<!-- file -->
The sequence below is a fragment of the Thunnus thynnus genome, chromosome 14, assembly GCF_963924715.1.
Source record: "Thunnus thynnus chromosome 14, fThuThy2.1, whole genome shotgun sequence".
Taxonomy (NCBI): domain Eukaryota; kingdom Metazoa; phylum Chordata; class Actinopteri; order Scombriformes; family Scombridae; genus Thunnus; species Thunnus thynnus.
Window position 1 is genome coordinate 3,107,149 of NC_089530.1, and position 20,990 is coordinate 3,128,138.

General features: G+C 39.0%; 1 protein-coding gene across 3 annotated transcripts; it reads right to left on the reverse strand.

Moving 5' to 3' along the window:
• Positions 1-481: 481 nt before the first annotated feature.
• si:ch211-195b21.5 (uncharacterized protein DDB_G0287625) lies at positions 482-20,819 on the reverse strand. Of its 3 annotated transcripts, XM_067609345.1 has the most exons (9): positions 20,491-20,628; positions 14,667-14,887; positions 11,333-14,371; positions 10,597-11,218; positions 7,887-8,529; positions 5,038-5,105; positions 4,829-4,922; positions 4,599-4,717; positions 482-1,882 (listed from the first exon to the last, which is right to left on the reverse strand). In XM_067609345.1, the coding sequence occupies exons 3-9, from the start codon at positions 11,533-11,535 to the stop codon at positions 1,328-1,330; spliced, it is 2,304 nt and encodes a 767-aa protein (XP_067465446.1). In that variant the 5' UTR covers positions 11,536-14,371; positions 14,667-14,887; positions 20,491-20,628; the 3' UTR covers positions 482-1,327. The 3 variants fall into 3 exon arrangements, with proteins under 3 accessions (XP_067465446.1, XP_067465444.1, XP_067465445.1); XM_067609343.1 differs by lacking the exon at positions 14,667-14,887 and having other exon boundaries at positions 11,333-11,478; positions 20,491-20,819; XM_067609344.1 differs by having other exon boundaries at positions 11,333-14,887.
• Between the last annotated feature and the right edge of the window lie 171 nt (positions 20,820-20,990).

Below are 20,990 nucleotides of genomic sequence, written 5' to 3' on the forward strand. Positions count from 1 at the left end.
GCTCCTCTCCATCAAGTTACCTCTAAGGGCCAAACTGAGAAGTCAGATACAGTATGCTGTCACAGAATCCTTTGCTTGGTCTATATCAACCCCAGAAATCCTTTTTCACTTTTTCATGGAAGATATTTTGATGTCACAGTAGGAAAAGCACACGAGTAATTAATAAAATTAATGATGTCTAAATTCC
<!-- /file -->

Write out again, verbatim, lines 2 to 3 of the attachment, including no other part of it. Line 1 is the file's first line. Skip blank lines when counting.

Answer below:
Source record: "Thunnus thynnus chromosome 14, fThuThy2.1, whole genome shotgun sequence".
Taxonomy (NCBI): domain Eukaryota; kingdom Metazoa; phylum Chordata; class Actinopteri; order Scombriformes; family Scombridae; genus Thunnus; species Thunnus thynnus.